I finished my degree last September and faced the world with equal parts optimism and anxiety; am I really ready to join the professional working world? My autumn was filled with freelance contracts and slogging it in retail – hardly my dream career – but it kept me busy until Christmas. I kept thinking, “I’ll sort my life out after the festivities. I can’t just yet – I’m too tired/busy/unprepared. It’s the holidays, I can’t possibly work now.”
It’s now nearing the end of January, and small talk always seems to include the sickening phrase ‘New Year’s Resolutions.’ New Year means New Start, right? At the stroke of midnight we’re meant to forget all the events of the past 12 months, hand-pick our highlights, hang them up on the mantle-piece and pretend the rest never happened. It’s a fresh start! Who needs to be haunted by old ghosts?
Every year we convince ourselves that this time will be different; we’ve got things to look forward to and we don’t need 2015’s demons holding us back, thank you very much. We all know that it never actually works like that; here I am, still no closer to securing my professional career.
I have around 20 jobs and internships bookmarked in my browser at any given time and I always seem to miss the deadlines. The same thought constantly plagues me: what if I’m not good enough? Or worse, what if they hire me and realise they’ve made a mistake?
There’s two dominant feelings when you finally finish higher education: relief and fear. Working around the clock to make your final deadlines has burned you out and your sole purpose has been accomplished. But what’s next? You’re still expected to know what you’re doing tomorrow, next week, next year, yet completing your final assignments left little time to plan ahead.
It’s a strange situation to be in. I’ve spent 12 months working on a Master’s degree in journalism and I’ve been working in events since I was 19. I’m qualified and experienced, yet I still manage to convince myself that it’s a fluke; I have no real skills to offer anybody and I’m doomed to stock shelves for the rest of my life.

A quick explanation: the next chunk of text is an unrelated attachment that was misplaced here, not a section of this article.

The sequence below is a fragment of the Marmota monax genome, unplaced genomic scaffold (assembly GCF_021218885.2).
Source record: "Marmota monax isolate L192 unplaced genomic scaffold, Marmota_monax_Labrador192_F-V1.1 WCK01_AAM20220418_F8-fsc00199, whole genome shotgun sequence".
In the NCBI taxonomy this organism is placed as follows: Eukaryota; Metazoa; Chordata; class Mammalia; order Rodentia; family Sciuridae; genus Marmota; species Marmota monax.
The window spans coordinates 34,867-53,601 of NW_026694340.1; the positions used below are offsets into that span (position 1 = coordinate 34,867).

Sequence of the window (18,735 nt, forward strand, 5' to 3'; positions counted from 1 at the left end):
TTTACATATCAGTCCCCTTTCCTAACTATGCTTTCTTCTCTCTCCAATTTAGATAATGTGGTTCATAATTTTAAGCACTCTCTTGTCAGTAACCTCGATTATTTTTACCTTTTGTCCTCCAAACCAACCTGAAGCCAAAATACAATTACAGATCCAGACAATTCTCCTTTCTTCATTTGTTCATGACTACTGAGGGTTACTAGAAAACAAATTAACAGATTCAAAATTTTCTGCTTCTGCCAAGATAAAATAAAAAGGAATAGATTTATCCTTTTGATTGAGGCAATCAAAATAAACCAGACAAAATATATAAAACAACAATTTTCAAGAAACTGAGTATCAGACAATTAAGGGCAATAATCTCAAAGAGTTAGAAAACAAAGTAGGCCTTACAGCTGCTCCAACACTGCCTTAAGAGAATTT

In a moment of panic I accepted the first job that came my way: part-time work in a small shop. The work is easy, the people are nice, and the steady wage means I can avoid returning to my childhood home almost 100 miles away. I kept my independence but it isn’t what I’ve worked so hard for. This isn’t what I wanted.
One moment you’re an academic full of potential; the next you’re an unemployed graduate with a mountain of debt. (Swap your sense of purpose for council tax and that’s basically what the transition from student to graduate feels like.)
Just yesterday my co-worker told me that I was the most qualified person in the shop. “Oh, really?” I replied. “Yeah,” he said, “well, the rest of us are still at college or university.” Most of my colleagues are using their job to fund their studies and nights out with their mates. It seems normal to assume that they’re working towards something else, something better, when they’re not selling cigarettes and meal deals. They have ‘a plan.’
I also had a plan. Well, half a plan. I was going to graduate and find work with some festival, a magazine or that band. Instead, I ended up working the same job I had before my Master’s, before my Bachelor’s, even before my A-levels. It’s too easy to fall back into and assume that it’s the only thing I’m capable of.
I don’t have anything against working in retail. I’ve spent the best part of five years working in supermarkets, record stores, clothes shops and cafés. And I enjoyed it, too, because it gave me confidence to talk to people and understand a working environment. It helped me build the foundations for who I wanted to be when I “grew up.” I could stay in retail forever but I know that I’ll get bored; I’m always looking for adventure and I’m not going to find that behind a till. Now my education is officially over it’s time I found something new.
Last week I locked my anxieties in the wardrobe and finally applied for that ‘proper’ job: a freelance role at a local festival. As I filled in the application form I realised that my fears were unfounded; I was more than qualified and I had worked in similar roles before. Why was I so reluctant to apply? Even if I don’t hear back from this job prospect, I’ll know that I haven’t given up on my future. There’s more jobs out there, more adventures, and I’ve got my entire life to figure it out.
Until then, I’m lucky to have a job I’m good at. Would you like your receipt?